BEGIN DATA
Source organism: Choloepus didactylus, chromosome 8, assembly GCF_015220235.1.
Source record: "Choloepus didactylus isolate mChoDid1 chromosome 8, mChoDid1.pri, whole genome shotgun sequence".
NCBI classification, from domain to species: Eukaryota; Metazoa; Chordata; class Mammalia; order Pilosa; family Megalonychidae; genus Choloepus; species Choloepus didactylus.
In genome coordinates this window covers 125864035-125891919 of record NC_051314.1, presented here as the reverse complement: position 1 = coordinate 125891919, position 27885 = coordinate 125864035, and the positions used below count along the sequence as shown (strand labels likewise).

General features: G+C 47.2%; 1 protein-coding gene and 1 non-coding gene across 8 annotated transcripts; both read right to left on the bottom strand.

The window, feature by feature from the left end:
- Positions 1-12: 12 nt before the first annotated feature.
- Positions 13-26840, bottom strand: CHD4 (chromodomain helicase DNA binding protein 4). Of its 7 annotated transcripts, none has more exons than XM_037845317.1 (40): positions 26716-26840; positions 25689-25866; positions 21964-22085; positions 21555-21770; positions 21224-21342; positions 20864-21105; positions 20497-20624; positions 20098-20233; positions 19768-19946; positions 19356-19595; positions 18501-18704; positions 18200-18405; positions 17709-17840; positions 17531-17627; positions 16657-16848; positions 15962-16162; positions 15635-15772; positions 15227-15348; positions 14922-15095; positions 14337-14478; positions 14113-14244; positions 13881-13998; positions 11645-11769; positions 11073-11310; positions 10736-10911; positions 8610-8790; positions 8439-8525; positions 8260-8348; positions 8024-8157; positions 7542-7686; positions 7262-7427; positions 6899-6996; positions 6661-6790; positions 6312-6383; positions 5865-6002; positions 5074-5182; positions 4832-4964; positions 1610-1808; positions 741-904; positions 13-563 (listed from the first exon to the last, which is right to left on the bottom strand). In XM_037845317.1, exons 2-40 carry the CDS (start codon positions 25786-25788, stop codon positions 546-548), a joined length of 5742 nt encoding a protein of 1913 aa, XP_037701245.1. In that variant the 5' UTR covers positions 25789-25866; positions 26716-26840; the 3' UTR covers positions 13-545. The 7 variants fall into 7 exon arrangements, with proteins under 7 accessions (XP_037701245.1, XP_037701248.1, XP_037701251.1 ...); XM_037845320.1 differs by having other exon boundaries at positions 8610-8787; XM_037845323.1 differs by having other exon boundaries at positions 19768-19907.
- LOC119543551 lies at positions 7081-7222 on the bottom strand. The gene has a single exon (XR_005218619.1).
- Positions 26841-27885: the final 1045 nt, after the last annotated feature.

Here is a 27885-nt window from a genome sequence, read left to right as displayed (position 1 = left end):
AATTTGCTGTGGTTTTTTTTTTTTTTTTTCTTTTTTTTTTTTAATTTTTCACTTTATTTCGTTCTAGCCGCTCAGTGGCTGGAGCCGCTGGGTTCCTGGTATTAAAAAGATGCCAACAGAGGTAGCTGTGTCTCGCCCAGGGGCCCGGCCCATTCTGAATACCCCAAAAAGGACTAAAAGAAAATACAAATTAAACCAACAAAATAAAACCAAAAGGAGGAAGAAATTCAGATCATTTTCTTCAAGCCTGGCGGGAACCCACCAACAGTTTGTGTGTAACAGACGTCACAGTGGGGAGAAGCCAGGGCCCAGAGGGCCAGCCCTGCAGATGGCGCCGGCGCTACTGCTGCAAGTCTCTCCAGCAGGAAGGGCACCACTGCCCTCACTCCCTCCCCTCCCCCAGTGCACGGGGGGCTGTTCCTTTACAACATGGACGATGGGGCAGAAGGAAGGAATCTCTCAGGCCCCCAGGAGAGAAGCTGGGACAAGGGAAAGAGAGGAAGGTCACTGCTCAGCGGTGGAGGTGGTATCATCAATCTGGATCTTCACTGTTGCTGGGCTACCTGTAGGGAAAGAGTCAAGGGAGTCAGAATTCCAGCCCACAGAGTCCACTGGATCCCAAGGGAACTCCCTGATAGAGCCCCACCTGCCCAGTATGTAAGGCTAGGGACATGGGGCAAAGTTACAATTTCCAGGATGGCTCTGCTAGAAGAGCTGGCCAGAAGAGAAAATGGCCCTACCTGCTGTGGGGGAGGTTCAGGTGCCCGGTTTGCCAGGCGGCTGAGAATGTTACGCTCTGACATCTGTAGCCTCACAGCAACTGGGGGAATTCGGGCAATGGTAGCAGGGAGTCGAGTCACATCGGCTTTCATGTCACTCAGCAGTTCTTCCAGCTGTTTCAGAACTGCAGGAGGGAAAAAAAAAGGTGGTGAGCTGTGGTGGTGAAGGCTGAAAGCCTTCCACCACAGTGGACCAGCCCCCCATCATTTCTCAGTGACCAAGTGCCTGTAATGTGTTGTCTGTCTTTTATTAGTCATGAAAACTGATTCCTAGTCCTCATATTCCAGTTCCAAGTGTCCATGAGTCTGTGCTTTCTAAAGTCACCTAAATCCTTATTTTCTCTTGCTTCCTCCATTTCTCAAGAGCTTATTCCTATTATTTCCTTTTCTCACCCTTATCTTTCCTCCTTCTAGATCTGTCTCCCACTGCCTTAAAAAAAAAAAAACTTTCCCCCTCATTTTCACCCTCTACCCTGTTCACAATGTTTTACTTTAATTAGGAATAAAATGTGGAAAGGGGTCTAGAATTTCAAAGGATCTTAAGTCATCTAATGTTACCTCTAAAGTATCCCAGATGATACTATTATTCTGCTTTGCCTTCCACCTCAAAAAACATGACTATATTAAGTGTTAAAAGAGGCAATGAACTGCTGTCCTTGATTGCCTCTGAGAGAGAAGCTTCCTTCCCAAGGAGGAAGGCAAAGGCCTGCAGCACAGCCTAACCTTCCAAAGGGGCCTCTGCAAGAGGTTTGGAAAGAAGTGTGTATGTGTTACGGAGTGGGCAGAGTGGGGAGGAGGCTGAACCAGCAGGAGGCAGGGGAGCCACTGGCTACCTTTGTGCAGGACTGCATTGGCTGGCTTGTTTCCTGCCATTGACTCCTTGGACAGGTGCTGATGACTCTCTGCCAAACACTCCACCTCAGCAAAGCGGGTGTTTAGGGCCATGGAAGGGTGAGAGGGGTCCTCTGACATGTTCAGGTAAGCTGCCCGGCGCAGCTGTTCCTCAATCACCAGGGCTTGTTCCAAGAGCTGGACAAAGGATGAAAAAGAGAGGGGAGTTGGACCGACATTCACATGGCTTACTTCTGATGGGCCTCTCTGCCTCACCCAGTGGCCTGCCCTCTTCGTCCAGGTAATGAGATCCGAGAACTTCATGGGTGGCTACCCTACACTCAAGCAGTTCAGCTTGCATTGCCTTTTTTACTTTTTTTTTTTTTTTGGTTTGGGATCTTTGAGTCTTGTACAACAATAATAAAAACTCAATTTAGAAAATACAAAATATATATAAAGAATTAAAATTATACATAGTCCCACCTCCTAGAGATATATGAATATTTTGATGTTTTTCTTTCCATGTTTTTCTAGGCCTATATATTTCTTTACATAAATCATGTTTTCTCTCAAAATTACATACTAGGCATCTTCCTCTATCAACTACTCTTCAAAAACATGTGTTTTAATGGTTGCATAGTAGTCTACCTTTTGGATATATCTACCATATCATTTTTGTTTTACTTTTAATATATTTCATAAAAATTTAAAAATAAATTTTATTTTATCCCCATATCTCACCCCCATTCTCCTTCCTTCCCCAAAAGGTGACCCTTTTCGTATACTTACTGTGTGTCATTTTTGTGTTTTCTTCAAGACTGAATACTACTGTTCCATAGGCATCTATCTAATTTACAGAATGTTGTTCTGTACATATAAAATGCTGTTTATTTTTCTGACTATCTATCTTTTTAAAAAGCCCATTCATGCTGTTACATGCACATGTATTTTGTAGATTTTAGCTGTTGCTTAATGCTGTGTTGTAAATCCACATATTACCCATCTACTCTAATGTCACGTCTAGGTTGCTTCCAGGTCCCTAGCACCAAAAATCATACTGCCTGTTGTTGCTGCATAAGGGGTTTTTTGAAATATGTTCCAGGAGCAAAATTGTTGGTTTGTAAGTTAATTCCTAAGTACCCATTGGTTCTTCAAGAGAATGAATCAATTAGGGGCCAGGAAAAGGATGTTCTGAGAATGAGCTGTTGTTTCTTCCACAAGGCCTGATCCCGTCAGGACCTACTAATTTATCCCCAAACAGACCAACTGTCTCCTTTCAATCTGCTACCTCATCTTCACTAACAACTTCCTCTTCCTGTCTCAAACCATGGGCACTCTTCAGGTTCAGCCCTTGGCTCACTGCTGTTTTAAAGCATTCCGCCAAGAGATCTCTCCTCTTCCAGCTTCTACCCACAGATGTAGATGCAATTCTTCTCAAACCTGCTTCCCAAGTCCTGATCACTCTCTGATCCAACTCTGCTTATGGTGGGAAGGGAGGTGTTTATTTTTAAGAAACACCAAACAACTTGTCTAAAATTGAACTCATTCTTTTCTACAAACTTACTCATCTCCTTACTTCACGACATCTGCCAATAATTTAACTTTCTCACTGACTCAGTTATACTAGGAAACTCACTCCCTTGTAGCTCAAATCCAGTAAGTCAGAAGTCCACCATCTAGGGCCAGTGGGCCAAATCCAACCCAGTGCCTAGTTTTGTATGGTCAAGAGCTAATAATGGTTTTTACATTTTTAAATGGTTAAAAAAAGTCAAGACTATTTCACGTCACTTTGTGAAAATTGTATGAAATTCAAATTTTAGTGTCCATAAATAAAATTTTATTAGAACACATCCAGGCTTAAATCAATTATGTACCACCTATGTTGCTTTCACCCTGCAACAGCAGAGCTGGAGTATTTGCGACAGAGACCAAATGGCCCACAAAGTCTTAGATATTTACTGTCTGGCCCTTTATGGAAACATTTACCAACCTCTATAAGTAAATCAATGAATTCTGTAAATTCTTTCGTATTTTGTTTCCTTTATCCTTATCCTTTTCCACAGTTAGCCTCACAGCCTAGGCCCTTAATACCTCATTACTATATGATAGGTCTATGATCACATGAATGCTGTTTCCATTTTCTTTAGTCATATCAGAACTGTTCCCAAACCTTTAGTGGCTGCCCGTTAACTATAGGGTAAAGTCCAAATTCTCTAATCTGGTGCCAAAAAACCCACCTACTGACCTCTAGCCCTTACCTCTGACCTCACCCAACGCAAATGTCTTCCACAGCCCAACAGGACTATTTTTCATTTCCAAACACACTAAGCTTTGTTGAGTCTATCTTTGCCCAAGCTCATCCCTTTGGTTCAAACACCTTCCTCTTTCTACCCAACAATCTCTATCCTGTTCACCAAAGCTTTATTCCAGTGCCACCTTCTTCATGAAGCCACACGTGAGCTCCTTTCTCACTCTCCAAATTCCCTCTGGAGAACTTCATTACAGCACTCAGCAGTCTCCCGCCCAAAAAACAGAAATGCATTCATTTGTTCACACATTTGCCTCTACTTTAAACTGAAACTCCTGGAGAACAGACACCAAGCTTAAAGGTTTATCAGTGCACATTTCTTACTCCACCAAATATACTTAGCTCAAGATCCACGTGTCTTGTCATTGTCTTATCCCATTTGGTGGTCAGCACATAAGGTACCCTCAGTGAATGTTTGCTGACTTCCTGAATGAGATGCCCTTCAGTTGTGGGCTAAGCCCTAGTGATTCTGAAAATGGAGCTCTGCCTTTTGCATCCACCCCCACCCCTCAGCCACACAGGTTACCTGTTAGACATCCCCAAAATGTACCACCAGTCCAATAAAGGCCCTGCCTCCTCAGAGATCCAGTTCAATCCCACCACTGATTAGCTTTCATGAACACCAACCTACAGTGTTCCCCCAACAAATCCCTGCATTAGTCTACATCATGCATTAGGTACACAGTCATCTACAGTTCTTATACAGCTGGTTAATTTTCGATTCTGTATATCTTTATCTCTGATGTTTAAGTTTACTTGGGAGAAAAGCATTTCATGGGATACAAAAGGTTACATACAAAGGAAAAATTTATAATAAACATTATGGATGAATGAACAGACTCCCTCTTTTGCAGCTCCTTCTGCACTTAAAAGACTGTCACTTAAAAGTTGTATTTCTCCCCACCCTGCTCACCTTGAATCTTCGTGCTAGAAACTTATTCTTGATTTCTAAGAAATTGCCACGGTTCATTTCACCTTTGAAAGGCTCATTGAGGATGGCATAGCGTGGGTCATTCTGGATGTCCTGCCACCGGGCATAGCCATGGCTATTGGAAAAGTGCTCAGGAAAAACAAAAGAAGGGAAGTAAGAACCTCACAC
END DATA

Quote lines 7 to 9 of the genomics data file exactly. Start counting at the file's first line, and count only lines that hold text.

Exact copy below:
- Positions 1-12: 12 nt before the first annotated feature.
- Positions 13-26840, bottom strand: CHD4 (chromodomain helicase DNA binding protein 4). Of its 7 annotated transcripts, none has more exons than XM_037845317.1 (40): positions 26716-26840; positions 25689-25866; positions 21964-22085; positions 21555-21770; positions 21224-21342; positions 20864-21105; positions 20497-20624; positions 20098-20233; positions 19768-19946; positions 19356-19595; positions 18501-18704; positions 18200-18405; positions 17709-17840; positions 17531-17627; positions 16657-16848; positions 15962-16162; positions 15635-15772; positions 15227-15348; positions 14922-15095; positions 14337-14478; positions 14113-14244; positions 13881-13998; positions 11645-11769; positions 11073-11310; positions 10736-10911; positions 8610-8790; positions 8439-8525; positions 8260-8348; positions 8024-8157; positions 7542-7686; positions 7262-7427; positions 6899-6996; positions 6661-6790; positions 6312-6383; positions 5865-6002; positions 5074-5182; positions 4832-4964; positions 1610-1808; positions 741-904; positions 13-563 (listed from the first exon to the last, which is right to left on the bottom strand). In XM_037845317.1, exons 2-40 carry the CDS (start codon positions 25786-25788, stop codon positions 546-548), a joined length of 5742 nt encoding a protein of 1913 aa, XP_037701245.1. In that variant the 5' UTR covers positions 25789-25866; positions 26716-26840; the 3' UTR covers positions 13-545. The 7 variants fall into 7 exon arrangements, with proteins under 7 accessions (XP_037701245.1, XP_037701248.1, XP_037701251.1 ...); XM_037845320.1 differs by having other exon boundaries at positions 8610-8787; XM_037845323.1 differs by having other exon boundaries at positions 19768-19907.
- LOC119543551 lies at positions 7081-7222 on the bottom strand. The gene has a single exon (XR_005218619.1).